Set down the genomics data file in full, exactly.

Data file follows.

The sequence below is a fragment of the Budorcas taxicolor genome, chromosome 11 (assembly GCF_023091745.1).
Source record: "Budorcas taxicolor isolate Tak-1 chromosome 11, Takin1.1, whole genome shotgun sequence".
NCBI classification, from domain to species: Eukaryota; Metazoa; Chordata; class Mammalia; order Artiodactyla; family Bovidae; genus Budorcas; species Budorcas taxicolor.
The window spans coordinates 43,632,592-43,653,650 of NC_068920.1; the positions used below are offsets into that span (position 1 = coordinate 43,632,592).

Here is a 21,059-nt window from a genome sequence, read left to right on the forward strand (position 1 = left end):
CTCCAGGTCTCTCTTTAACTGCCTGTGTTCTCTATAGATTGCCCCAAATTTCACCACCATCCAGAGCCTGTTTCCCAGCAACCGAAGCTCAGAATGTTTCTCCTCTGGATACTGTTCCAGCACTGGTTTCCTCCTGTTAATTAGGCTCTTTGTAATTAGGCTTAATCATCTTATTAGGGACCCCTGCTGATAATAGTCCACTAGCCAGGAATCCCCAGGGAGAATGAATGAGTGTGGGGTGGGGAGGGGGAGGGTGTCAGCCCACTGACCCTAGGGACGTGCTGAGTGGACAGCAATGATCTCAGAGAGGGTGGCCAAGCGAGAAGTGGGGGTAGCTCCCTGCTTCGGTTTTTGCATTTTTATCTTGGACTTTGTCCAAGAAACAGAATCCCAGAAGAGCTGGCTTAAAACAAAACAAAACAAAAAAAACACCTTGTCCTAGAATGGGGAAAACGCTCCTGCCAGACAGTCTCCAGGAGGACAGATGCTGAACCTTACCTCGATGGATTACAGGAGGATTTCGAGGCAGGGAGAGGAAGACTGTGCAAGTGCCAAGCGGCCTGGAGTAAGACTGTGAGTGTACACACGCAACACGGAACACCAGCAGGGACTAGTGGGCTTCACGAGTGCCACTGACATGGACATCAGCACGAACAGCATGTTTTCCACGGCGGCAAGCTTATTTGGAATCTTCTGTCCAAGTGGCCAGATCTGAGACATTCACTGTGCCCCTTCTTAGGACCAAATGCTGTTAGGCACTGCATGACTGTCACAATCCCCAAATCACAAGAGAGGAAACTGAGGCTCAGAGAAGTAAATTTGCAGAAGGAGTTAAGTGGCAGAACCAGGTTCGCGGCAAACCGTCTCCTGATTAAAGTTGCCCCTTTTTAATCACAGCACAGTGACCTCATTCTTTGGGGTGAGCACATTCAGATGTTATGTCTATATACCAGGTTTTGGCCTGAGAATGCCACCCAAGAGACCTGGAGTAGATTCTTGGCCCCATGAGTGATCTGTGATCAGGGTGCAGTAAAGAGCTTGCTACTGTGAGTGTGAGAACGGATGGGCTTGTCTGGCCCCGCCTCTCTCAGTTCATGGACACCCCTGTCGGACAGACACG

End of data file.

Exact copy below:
The sequence below is a fragment of the Budorcas taxicolor genome, chromosome 11 (assembly GCF_023091745.1).
Source record: "Budorcas taxicolor isolate Tak-1 chromosome 11, Takin1.1, whole genome shotgun sequence".
NCBI classification, from domain to species: Eukaryota; Metazoa; Chordata; class Mammalia; order Artiodactyla; family Bovidae; genus Budorcas; species Budorcas taxicolor.
The window spans coordinates 43,632,592-43,653,650 of NC_068920.1; the positions used below are offsets into that span (position 1 = coordinate 43,632,592).

Here is a 21,059-nt window from a genome sequence, read left to right on the forward strand (position 1 = left end):
CTCCAGGTCTCTCTTTAACTGCCTGTGTTCTCTATAGATTGCCCCAAATTTCACCACCATCCAGAGCCTGTTTCCCAGCAACCGAAGCTCAGAATGTTTCTCCTCTGGATACTGTTCCAGCACTGGTTTCCTCCTGTTAATTAGGCTCTTTGTAATTAGGCTTAATCATCTTATTAGGGACCCCTGCTGATAATAGTCCACTAGCCAGGAATCCCCAGGGAGAATGAATGAGTGTGGGGTGGGGAGGGGGAGGGTGTCAGCCCACTGACCCTAGGGACGTGCTGAGTGGACAGCAATGATCTCAGAGAGGGTGGCCAAGCGAGAAGTGGGGGTAGCTCCCTGCTTCGGTTTTTGCATTTTTATCTTGGACTTTGTCCAAGAAACAGAATCCCAGAAGAGCTGGCTTAAAACAAAACAAAACAAAAAAAACACCTTGTCCTAGAATGGGGAAAACGCTCCTGCCAGACAGTCTCCAGGAGGACAGATGCTGAACCTTACCTCGATGGATTACAGGAGGATTTCGAGGCAGGGAGAGGAAGACTGTGCAAGTGCCAAGCGGCCTGGAGTAAGACTGTGAGTGTACACACGCAACACGGAACACCAGCAGGGACTAGTGGGCTTCACGAGTGCCACTGACATGGACATCAGCACGAACAGCATGTTTTCCACGGCGGCAAGCTTATTTGGAATCTTCTGTCCAAGTGGCCAGATCTGAGACATTCACTGTGCCCCTTCTTAGGACCAAATGCTGTTAGGCACTGCATGACTGTCACAATCCCCAAATCACAAGAGAGGAAACTGAGGCTCAGAGAAGTAAATTTGCAGAAGGAGTTAAGTGGCAGAACCAGGTTCGCGGCAAACCGTCTCCTGATTAAAGTTGCCCCTTTTTAATCACAGCACAGTGACCTCATTCTTTGGGGTGAGCACATTCAGATGTTATGTCTATATACCAGGTTTTGGCCTGAGAATGCCACCCAAGAGACCTGGAGTAGATTCTTGGCCCCATGAGTGATCTGTGATCAGGGTGCAGTAAAGAGCTTGCTACTGTGAGTGTGAGAACGGATGGGCTTGTCTGGCCCCGCCTCTCTCAGTTCATGGACACCCCTGTCGGACAGACACG